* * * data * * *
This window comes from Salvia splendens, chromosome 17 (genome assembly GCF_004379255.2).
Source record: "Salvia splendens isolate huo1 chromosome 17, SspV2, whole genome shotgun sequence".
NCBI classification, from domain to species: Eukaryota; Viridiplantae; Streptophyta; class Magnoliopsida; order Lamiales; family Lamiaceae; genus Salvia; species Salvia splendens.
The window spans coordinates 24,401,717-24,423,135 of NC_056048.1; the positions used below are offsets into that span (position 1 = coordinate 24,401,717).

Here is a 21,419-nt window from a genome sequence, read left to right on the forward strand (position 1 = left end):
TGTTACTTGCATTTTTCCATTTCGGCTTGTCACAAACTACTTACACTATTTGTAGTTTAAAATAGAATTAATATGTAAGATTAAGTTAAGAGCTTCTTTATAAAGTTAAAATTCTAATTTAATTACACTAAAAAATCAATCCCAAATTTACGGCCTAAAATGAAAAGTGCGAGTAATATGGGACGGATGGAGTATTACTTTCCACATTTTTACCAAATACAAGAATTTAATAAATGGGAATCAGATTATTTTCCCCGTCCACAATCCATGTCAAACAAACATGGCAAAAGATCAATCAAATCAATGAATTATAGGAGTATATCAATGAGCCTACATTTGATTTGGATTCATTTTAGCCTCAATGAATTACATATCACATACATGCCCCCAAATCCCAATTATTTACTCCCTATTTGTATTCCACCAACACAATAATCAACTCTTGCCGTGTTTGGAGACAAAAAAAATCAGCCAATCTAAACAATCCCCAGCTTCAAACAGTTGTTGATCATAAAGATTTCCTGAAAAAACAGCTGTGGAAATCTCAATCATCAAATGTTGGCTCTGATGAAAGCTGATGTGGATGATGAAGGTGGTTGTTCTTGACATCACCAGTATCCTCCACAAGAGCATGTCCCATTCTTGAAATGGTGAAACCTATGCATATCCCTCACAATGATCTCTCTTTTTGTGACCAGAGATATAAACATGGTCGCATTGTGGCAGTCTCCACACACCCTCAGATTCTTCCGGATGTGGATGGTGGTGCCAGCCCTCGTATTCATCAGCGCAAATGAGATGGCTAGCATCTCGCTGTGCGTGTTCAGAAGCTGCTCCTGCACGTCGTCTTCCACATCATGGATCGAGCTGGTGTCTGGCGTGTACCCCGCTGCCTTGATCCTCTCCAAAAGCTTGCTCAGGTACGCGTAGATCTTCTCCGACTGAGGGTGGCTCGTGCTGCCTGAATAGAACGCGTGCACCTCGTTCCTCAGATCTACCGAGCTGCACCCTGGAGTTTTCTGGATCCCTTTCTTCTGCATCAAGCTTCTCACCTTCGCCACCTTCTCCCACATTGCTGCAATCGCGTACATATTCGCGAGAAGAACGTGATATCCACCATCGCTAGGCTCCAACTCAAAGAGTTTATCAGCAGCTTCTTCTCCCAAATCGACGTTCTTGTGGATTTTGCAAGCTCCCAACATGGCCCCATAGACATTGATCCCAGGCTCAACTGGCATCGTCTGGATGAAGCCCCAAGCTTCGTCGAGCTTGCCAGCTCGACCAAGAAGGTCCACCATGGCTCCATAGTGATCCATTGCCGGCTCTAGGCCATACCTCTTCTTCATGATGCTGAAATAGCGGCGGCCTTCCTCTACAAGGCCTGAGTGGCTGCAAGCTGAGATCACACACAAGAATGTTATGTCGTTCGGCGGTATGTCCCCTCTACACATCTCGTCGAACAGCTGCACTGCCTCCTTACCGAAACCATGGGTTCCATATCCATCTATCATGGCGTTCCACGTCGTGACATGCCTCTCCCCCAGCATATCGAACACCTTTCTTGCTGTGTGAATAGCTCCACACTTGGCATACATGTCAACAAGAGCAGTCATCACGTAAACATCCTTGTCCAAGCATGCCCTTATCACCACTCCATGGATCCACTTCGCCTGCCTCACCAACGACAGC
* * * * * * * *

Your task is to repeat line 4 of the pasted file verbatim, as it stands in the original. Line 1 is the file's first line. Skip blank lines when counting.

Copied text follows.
The window spans coordinates 24,401,717-24,423,135 of NC_056048.1; the positions used below are offsets into that span (position 1 = coordinate 24,401,717).